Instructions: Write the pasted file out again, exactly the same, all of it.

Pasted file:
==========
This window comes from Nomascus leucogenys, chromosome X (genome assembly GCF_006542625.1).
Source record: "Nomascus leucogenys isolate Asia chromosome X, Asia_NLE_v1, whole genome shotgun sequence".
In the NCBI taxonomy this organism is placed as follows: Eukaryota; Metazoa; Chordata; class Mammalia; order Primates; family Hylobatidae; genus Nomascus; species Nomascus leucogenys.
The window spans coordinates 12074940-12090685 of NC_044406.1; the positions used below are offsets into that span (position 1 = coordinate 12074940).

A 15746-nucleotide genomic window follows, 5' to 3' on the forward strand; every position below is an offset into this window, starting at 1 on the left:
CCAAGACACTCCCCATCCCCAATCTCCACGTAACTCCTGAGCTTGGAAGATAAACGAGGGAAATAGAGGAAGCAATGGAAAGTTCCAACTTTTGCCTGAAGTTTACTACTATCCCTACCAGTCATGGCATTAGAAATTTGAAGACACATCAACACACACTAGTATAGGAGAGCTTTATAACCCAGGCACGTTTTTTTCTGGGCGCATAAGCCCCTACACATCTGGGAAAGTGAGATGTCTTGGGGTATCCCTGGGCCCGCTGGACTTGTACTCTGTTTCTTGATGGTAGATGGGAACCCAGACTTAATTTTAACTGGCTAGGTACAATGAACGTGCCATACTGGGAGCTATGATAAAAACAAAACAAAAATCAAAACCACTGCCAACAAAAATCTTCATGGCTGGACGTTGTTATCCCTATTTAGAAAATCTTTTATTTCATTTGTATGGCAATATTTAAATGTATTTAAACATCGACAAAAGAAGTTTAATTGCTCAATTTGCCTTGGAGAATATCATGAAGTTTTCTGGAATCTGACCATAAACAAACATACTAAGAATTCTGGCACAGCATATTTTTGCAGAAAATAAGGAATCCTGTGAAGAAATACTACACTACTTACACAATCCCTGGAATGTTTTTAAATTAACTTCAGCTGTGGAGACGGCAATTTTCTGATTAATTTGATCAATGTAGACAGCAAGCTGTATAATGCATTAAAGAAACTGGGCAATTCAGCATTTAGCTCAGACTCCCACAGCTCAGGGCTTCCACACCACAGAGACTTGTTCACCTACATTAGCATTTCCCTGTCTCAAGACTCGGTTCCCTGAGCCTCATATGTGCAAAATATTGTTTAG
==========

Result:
This window comes from Nomascus leucogenys, chromosome X (genome assembly GCF_006542625.1).
Source record: "Nomascus leucogenys isolate Asia chromosome X, Asia_NLE_v1, whole genome shotgun sequence".
In the NCBI taxonomy this organism is placed as follows: Eukaryota; Metazoa; Chordata; class Mammalia; order Primates; family Hylobatidae; genus Nomascus; species Nomascus leucogenys.
The window spans coordinates 12074940-12090685 of NC_044406.1; the positions used below are offsets into that span (position 1 = coordinate 12074940).

A 15746-nucleotide genomic window follows, 5' to 3' on the forward strand; every position below is an offset into this window, starting at 1 on the left:
CCAAGACACTCCCCATCCCCAATCTCCACGTAACTCCTGAGCTTGGAAGATAAACGAGGGAAATAGAGGAAGCAATGGAAAGTTCCAACTTTTGCCTGAAGTTTACTACTATCCCTACCAGTCATGGCATTAGAAATTTGAAGACACATCAACACACACTAGTATAGGAGAGCTTTATAACCCAGGCACGTTTTTTTCTGGGCGCATAAGCCCCTACACATCTGGGAAAGTGAGATGTCTTGGGGTATCCCTGGGCCCGCTGGACTTGTACTCTGTTTCTTGATGGTAGATGGGAACCCAGACTTAATTTTAACTGGCTAGGTACAATGAACGTGCCATACTGGGAGCTATGATAAAAACAAAACAAAAATCAAAACCACTGCCAACAAAAATCTTCATGGCTGGACGTTGTTATCCCTATTTAGAAAATCTTTTATTTCATTTGTATGGCAATATTTAAATGTATTTAAACATCGACAAAAGAAGTTTAATTGCTCAATTTGCCTTGGAGAATATCATGAAGTTTTCTGGAATCTGACCATAAACAAACATACTAAGAATTCTGGCACAGCATATTTTTGCAGAAAATAAGGAATCCTGTGAAGAAATACTACACTACTTACACAATCCCTGGAATGTTTTTAAATTAACTTCAGCTGTGGAGACGGCAATTTTCTGATTAATTTGATCAATGTAGACAGCAAGCTGTATAATGCATTAAAGAAACTGGGCAATTCAGCATTTAGCTCAGACTCCCACAGCTCAGGGCTTCCACACCACAGAGACTTGTTCACCTACATTAGCATTTCCCTGTCTCAAGACTCGGTTCCCTGAGCCTCATATGTGCAAAATATTGTTTAG